What Is Lymphopenia?

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Lymphopenia (also known as lymphocytopenia) is a blood disorder that involves a reduced level of lymphocytes, which are white blood cells that help protect you from infection. Lymphocytes are an important part of the immune system and lymphopenia increases your risk of infections.

Lymphopenia can have many causes, such as viral or bacterial Infections, medications, inherited conditions, or autoimmune disorders. When treatment is needed, it will depend on the underlying cause.

This article explains lymphopenia, its causes, and how it's diagnosed and treated.

Close up of scientists hands selecting a blood sample for medical testing
Andrew Brookes / Getty Images

What Are Lymphocytes?

The vast majority of cells in our blood are erythrocytes (red blood cells) which are responsible for transporting oxygen throughout the body. This is followed by thrombocytes (platelets) and leukocytes (white blood cells).

Leukocytes are produced in the bone marrow and circulate freely in the bloodstream as part of the immune system. Lymphocytes represent the largest proportion of these cells, ranging anywhere from 20% and 40%.

Lymphocytes can be further broken down into three subsets:

  • Natural killer (NK) cells serve as the first line of defense for the immune system.
  • T cells are produced in response to a specific pathogen.
  • B cells produce antibodies that help other cells identify and neutralize pathogens.

Lymphopenia may be identified by the type of lymphocyte affected. For example, human immunodeficiency virus (HIV) specifically targets CD4 T cells for infection, resulting in massive losses of that specific cell. The loss of B cells is more associated with immune-suppressive drugs (such as those used for organ recipients) while NK depletion is typically a rare situation.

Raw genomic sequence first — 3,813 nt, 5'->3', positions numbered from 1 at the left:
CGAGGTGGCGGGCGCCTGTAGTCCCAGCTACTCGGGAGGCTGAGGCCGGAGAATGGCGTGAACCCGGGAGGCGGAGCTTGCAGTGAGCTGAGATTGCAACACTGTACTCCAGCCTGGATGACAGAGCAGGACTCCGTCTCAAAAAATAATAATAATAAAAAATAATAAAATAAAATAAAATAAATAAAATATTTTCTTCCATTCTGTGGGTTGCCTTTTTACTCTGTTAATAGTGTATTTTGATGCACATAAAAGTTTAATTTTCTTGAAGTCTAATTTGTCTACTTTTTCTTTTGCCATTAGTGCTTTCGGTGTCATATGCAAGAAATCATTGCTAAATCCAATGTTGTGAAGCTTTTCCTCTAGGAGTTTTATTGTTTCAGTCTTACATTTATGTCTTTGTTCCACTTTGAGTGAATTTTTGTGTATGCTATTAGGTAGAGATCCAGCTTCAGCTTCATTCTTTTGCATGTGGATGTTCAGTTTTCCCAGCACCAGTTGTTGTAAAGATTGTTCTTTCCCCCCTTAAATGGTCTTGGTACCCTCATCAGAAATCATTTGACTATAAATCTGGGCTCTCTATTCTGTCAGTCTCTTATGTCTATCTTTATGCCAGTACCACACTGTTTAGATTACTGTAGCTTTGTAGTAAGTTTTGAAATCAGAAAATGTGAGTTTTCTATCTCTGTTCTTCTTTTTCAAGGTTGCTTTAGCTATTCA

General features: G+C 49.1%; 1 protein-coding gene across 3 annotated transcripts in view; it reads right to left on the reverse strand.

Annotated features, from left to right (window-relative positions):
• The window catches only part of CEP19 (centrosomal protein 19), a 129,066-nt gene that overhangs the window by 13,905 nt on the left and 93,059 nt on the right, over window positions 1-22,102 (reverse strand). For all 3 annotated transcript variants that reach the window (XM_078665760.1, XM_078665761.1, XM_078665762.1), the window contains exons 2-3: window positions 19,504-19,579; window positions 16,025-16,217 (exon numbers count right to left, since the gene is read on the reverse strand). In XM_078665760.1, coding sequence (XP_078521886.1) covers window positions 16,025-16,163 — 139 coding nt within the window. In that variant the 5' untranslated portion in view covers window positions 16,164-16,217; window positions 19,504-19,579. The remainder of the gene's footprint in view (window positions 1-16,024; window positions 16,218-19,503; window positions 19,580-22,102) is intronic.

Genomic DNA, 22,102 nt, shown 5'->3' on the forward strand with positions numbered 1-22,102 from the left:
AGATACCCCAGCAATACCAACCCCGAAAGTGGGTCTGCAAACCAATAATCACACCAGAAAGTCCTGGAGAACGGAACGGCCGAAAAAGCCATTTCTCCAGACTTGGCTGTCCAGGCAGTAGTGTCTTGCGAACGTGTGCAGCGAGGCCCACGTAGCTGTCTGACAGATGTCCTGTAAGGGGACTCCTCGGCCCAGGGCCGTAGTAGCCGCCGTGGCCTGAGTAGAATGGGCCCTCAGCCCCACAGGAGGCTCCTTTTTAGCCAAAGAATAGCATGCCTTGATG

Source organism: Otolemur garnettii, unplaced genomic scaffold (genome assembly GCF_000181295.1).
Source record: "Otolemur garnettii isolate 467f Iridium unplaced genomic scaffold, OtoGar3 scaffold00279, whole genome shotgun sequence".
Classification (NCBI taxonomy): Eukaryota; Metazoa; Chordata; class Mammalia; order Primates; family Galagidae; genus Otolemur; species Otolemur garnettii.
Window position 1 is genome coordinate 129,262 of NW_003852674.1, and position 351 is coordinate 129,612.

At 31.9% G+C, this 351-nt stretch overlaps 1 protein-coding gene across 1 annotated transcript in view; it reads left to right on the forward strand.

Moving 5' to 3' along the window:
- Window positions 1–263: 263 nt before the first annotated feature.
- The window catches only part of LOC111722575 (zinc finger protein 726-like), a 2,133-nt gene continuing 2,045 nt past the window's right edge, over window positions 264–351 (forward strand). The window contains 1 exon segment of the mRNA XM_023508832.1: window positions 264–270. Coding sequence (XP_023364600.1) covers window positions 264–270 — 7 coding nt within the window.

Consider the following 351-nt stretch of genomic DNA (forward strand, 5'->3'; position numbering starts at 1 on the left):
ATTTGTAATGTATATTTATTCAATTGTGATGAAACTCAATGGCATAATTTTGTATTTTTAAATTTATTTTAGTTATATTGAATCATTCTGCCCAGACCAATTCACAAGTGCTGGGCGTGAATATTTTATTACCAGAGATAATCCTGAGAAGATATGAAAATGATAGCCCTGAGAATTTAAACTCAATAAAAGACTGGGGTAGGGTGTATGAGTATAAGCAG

What Causes Lymphopenia?

Lymphopenia can be caused by many conditions, including infection, poor nutrition, and medication side effects. At times, the condition may only affect lymphocytes. In others, it can be the result of a depletion of all white blood cells.


Viruses, bacteria, fungi, or parasites are all pathogens that can cause infections that may lead to lymphopenia. When lymphopenia is related to an infection, it is considered pathogenic.

Infections may kill off white blood cells faster than they can be produced or temporarily disrupt bone marrow.

Infections that can cause lymphopenia include:

Medical Treatments

Certain medications and medical treatments can destroy white blood cells and cause lymphopenia. This includes:

When the treatment for viral hepatitis includes the medications peginterferon and ribavirin, it can cause suppression of lymphocytes in some people. In others, it can affect the entire range of white blood cells (leukopenia).

Nutritional Deficiencies

Not eating enough protein, vitamins, or minerals can cause lymphopenia. Poor nutrition is a major risk factor for lymphopenia worldwide.

Excessive Alcohol

Drinking too much alcohol, especially chronic heavy drinking, affects the immune system and can lead to lymphopenia.

Inherited Conditions

Inherited conditions that involve diminished bone marrow function can cause lymphopenia.

Inherited conditions include:

Blood Cancer or Blood Diseases

Blood cancers or other blood diseases that damage marrow or disrupt the production of blood cells can lead to lymphopenia. Cancers and blood diseases include:

  • Hodgkin lymphoma, a blood cancer that develops in lymphocytes
  • Leukemia, a cancer of blood-forming tissues
  • Aplastic anemia, a condition in which the bone marrow stops producing enough red blood cells, white blood cells, and platelets.